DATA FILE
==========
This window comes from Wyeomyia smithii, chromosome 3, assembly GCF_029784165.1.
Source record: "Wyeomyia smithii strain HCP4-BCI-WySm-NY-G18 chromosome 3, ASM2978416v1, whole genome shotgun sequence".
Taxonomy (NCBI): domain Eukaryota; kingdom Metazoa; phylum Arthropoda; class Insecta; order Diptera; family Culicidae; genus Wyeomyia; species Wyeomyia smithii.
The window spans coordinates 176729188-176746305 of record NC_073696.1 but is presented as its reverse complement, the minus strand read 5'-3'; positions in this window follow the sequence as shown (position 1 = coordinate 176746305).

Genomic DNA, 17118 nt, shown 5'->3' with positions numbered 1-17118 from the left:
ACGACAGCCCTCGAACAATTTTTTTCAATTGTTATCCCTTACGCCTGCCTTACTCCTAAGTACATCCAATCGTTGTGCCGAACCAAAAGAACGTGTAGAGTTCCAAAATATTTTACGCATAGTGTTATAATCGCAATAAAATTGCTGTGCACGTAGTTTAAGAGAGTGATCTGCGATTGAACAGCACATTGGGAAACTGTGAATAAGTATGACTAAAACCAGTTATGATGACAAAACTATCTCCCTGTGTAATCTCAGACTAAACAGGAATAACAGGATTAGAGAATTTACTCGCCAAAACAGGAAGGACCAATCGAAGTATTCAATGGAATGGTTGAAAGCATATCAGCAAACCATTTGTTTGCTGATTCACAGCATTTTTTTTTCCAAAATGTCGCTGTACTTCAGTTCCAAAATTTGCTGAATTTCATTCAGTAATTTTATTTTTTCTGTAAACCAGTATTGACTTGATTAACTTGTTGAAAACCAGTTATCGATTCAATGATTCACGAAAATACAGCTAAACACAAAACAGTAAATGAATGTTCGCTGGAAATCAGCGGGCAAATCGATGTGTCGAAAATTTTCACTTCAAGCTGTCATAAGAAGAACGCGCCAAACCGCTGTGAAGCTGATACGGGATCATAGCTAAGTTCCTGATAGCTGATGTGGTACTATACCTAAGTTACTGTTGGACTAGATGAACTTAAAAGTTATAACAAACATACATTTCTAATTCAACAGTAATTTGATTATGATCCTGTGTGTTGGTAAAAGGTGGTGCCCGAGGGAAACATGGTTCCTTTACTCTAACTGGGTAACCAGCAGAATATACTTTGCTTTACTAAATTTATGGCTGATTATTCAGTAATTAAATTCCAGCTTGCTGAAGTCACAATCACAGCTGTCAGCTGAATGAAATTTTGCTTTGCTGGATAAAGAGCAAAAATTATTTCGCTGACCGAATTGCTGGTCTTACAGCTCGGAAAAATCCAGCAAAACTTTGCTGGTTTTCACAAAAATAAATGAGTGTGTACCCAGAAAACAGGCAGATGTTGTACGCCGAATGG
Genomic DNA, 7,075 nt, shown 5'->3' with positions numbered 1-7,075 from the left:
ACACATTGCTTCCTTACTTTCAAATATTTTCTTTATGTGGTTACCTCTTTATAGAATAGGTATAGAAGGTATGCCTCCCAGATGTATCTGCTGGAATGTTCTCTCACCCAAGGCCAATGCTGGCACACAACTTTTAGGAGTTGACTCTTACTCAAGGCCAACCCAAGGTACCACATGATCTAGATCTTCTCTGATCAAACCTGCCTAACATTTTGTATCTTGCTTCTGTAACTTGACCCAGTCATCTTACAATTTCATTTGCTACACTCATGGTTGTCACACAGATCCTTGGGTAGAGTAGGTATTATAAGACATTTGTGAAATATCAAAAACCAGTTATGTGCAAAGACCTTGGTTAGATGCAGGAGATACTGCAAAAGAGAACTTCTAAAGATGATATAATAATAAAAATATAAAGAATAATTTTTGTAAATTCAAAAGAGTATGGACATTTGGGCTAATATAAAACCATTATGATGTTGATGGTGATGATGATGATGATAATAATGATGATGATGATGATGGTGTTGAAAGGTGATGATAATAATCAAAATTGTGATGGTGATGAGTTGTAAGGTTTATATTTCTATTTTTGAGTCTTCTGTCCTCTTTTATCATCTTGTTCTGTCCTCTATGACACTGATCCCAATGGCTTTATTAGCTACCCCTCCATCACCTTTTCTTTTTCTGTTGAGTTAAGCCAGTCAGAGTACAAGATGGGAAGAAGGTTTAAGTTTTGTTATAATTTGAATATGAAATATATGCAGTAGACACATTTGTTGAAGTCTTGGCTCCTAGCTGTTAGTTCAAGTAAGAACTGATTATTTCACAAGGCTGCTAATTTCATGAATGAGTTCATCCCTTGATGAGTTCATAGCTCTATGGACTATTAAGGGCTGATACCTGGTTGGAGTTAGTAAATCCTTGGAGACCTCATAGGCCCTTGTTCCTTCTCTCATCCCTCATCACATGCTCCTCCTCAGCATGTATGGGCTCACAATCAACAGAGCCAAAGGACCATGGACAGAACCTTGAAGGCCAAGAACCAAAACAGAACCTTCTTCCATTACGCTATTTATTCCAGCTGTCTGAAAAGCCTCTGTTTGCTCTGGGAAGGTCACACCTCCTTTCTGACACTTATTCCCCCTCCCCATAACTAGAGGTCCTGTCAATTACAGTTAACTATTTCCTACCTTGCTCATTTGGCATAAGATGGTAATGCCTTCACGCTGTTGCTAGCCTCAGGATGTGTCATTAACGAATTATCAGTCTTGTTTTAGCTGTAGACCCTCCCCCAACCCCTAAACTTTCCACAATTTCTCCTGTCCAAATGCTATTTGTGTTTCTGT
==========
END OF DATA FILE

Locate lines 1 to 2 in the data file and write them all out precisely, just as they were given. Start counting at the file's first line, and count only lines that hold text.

This window comes from Wyeomyia smithii, chromosome 3, assembly GCF_029784165.1.
Source record: "Wyeomyia smithii strain HCP4-BCI-WySm-NY-G18 chromosome 3, ASM2978416v1, whole genome shotgun sequence".